To determine the effects of diets rich in soy and linseed compared with a control diet on biochemical markers of prostate cancer in men diagnosed with prostate cancer.
Twenty-nine men diagnosed with prostate cancer and scheduled to undergo a radical prostatectomy were randomized to one of three groups: soy (high phytoestrogen), soy and linseed (high phytoestrogen), or wheat (low phytoestrogen). A bread was specially manufactured to incorporate 50 g of heat-treated (HT) soy grits or 50 g of HT soy grits and 20 g of linseed as part of the study participant's daily diet. Baseline and preoperative levels of prostate-specific antigen (PSA), free PSA, testosterone, sex hormone-binding globulin, free androgen index, and dihydrotestosterone were measured.
Statistically significant differences were detected between the HT soy grits group and the control wheat group for the percentage of change in total PSA (-12.7% versus 40%, P = 0.02) and the percentage of change in free/total PSA ratio (27.4% versus -15.6%, P = 0.01); and between the HT soy grits group and the HT soy grits and linseed group for the percentage of change in free androgen index (16.4% versus -15.5%, P = 0.04) and the percentage of change in free/total PSA ratio (27.4% versus -10%, P = 0.007).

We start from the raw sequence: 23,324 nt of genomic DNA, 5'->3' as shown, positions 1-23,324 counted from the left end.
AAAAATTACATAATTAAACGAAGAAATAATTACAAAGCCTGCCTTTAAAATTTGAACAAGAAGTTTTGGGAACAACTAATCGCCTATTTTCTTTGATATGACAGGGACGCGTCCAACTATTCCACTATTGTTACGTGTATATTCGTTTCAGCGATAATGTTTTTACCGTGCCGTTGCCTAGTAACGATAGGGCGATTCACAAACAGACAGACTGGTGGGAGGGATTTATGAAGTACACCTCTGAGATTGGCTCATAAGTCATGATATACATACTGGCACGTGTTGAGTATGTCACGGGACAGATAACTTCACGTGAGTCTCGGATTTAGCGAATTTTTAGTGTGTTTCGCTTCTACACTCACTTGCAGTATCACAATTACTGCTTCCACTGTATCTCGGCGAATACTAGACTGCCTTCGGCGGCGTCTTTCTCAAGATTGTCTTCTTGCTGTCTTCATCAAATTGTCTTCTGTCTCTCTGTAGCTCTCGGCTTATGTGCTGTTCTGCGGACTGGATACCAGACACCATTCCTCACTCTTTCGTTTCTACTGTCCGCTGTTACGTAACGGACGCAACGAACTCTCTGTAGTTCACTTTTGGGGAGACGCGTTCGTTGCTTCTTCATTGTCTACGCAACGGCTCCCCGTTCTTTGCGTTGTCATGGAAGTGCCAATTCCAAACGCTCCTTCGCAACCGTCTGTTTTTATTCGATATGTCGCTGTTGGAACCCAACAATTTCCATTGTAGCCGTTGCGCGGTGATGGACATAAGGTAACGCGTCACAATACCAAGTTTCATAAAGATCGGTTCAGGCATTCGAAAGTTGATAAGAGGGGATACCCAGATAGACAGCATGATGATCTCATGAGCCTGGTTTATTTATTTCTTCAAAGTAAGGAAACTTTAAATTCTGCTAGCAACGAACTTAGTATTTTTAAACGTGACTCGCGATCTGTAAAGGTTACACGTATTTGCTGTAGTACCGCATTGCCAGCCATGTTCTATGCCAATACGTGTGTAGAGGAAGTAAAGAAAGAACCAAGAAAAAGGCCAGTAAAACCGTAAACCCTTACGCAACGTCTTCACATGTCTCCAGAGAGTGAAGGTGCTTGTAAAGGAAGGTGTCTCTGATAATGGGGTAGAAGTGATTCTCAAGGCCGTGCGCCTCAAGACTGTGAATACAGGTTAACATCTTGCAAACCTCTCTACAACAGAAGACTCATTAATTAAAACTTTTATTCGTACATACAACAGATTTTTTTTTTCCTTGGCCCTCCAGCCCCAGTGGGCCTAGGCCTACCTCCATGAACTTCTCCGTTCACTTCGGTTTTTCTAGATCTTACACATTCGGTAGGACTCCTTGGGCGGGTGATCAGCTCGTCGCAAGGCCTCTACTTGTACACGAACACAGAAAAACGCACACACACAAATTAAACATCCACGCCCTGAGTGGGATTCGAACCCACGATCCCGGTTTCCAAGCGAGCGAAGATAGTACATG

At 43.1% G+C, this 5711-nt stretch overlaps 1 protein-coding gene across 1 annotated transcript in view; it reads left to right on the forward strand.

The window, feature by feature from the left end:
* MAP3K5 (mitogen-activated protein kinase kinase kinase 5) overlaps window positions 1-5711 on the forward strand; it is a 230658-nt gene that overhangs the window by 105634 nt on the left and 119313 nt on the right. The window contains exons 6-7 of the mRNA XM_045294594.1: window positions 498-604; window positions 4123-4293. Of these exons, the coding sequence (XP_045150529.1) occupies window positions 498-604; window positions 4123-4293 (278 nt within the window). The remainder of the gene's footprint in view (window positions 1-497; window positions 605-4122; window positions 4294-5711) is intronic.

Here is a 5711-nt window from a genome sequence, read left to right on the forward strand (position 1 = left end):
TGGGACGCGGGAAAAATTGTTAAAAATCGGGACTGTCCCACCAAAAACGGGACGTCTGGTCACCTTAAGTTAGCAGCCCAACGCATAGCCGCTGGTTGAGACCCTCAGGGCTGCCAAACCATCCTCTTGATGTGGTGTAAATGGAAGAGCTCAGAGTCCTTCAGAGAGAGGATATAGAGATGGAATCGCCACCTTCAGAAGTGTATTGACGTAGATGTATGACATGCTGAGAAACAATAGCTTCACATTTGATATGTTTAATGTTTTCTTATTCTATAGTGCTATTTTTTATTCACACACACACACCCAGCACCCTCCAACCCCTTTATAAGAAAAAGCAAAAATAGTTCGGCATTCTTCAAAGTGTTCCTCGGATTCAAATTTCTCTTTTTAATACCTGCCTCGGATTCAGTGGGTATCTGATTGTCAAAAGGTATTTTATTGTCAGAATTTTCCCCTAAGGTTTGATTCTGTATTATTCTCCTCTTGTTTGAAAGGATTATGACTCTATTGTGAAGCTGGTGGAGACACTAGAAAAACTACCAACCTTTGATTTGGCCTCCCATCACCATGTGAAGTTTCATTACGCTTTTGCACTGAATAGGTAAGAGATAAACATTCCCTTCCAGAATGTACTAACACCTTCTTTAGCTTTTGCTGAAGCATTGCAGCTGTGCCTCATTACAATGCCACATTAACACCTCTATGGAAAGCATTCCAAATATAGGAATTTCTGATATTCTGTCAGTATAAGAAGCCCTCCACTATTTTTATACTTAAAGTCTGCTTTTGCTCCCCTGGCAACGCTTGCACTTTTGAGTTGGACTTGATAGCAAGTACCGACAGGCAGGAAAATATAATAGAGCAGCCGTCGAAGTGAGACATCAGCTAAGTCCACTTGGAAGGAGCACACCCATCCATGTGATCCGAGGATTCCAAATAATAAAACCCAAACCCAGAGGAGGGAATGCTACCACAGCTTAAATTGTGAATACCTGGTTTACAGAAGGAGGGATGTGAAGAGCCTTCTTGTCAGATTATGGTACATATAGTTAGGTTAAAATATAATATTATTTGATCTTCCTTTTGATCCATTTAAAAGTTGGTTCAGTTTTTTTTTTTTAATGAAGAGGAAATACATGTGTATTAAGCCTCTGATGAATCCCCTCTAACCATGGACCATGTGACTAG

The data from this study indicate that a daily diet containing four slices of a bread rich in HT soy grits favorably influences the PSA level and the free/total PSA ratio in patients with prostate cancer. This work provides some evidence to support epidemiologic studies claiming that male populations who consume high phytoestrogen diets have a reduced risk of prostate cancer development and progression.